Arts

Videogames You Should Be Playing but Probably Aren’t: LEFT 4 DEAD 2

Here at Phillips Academy, safety is the number one priority. We’re forbidden to walk on the lawns while going to class because we might trip over some grass and get a boo-boo.

Fire drills are held at 2, 4 and 6 AM because practice really does make perfect, especially when the students are grumpy, unconscious and uncertain of the dangers of fire.

Yes, these countless rules and procedures ensure that no cruel, corrupting influences can ever break through the Andover bubble and poison any of the students and for the most part, they work. I mean, does anyone even get kicked out for drugs anymore?

Seriously though, there are some dangers the school can never prepare us for. Some scenarios are just so tragic and life-changing that there is nothing the school can feasibly do to protect us. I am talking, of course, about a zombie apocalypse.

Imagine that one day you wake up to find your roommates, your teachers, even your secret crush turned into mindless, shambling corpses. What do you do? Do you still pursue your crush, knowing that at the end love conquers all? Or do you decide to stand and fight? If the only other remaining survivor is also your worst enemy, can you courageously muster up the will to work with him or is he the first person you end up killing?

Nothing in the Blue Book or any of Mr. Murphy’s helpful emails can answer these questions. This is why I present the videogame Left 4 Dead 2, which I believe can adequately prepare you for when the inevitable occurs.

In Left 4 Dead 2, you and three other survivors are thrust in a world ravaged by blood-thirsty zombies. Essentially, the goal of the survivors is to make it past the zombies and safely get to a safe house. However, just like at PA, guns and bombs are in short supply, which is why you can’t just start running around like James Bond, calling down airstrikes and laying down judgment as you see fit. No, the only way to survive this apocalypse is through teamwork and creative use of lethal weaponry, two things Andover students are notoriously bad at.

Let’s begin with the weapons. Like most US citizens, the survivors in Left 4 Dead 2 unfortunately did not take full advantage of the Second Amendment and therefore do not begin with guns to protect themselves.

At the beginning of the game they must instead defend themselves with common household items such as baseball bats, frying pans and ninja swords. A bit later into the game, the survivors finally see the light and embrace guns as a reasonable means of self-defense and now must choose between either the carnal, savage appeal of melee weapons or the clean professionalism of pistols. Thus begins the first of many dilemmas in the game.

Later still, the military starts showing up to help out, and the survivors have access to military-grade weapons, which in theory should make killing zombies a piece of cake.

Regardless of how many military-grade weapons one character has, the game remains incredibly difficult because no survivor can fight by himself. This game emphasizes teamwork, and if you instead decide to put the team on your back and wing it, everyone else, including your teammates, will kill you.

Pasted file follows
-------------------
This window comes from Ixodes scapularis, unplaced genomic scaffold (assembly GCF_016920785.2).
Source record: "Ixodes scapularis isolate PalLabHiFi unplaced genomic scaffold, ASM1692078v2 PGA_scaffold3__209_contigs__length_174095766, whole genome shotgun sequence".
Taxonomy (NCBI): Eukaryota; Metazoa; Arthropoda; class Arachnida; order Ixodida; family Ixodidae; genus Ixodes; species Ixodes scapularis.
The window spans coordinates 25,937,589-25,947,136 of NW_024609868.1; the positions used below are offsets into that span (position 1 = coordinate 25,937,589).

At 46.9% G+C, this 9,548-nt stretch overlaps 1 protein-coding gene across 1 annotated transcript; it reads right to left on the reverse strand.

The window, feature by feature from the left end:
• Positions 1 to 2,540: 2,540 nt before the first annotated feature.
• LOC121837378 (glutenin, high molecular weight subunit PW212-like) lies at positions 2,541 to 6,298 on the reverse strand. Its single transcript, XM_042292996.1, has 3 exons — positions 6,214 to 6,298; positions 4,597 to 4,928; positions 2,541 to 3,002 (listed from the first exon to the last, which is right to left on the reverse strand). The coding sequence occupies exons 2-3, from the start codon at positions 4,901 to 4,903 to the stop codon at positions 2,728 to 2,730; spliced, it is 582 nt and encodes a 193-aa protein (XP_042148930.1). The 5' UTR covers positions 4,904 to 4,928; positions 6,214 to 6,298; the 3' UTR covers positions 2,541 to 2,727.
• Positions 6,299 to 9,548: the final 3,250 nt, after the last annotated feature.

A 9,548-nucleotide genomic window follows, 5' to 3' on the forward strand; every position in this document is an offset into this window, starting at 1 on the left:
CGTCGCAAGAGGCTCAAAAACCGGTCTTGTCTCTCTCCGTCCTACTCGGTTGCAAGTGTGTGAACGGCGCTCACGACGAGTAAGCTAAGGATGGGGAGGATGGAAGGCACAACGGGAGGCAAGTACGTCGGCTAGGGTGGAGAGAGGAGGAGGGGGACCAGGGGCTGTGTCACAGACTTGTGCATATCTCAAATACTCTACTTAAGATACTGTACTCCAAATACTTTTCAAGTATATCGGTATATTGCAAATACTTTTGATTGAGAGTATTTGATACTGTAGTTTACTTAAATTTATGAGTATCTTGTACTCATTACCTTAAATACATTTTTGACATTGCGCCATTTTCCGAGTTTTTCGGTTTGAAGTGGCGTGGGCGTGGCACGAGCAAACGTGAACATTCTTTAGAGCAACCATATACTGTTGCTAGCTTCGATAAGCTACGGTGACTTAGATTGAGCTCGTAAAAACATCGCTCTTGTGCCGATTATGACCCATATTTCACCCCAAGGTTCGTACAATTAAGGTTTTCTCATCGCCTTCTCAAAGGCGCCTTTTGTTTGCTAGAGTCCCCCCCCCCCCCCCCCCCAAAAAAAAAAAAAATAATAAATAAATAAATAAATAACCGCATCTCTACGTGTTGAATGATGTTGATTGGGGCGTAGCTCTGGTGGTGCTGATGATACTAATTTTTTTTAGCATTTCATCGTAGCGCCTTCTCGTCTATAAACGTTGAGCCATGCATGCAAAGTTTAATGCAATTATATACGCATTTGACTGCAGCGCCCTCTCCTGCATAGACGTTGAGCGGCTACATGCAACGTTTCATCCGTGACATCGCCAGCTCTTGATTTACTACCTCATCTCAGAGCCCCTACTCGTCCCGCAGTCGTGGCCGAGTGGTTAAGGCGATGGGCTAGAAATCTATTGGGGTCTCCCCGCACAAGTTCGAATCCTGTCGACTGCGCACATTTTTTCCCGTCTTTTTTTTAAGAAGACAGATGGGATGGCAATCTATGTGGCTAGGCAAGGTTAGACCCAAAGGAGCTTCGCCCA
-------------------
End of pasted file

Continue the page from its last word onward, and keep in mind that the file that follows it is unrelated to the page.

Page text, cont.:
For example, let’s say you decide to go after the zombies with a frying pan or shotgun. As these weapons instantly kill most zombies at close range, you could be pretty happy meandering along, carving a path through a sea of human corpses.

Then suddenly the camera pans, a Spitter Zombie starts flinging acid at you from a distance, and because you don’t have a weapon to kill it from afar you are pretty much screwed.

The point is that every weapon has a weakness, and without your other teammates to help you the zombies will quickly find a way to exploit it.

Therefore, more than anything, Left 4 Dead 2 is a game that teaches and promotes teamwork. Admittedly, at PA, this is a mostly foreign concept, because why do you need help when you’re the best and the brightest? But while in most cases it’s alright to point and laugh at those stranded outside the Andover bubble, surviving a zombie apocalypse requires you to be able to deal with anyone, even those you usually scorn.

First, you need to make sure that every teammate has different weapons and is serving a different role so that your team is prepared to take on all the different types of zombies. Then, and this is the hard part, you need to be able to communicate with your team.

If you see a fellow survivor being surrounded and mauled by zombies and calling for help, it’s usually better to at least pretend to care and save him rather than let mutual distrust and disappointment poison your team forever. Similarly, since your weapons can hurt your own teammates, it’s usually better and courteous to announce where you’re going to fire a grenade to avoid blowing the legs off your entire team.

And when a zombie pops up that you know you can’t handle, you have to be willing to (gasp!) ask for help. Of course I’m not suggesting that PA students suddenly start working together right now, but desperate times do call for desperate measures.

In the end, Left 4 Dead 2 teaches us that surviving a zombie apocalypse isn’t about who has the biggest gun. Really, at the risk of sounding like a bad camp counselor, the most important thing to stay alive is the willingness to work with other people.

While I know I’m no good at this kind of social interaction in the classroom, judging from my instructor reports, at least I know that when the zombies come, I won’t be the first to go. Are you so sure?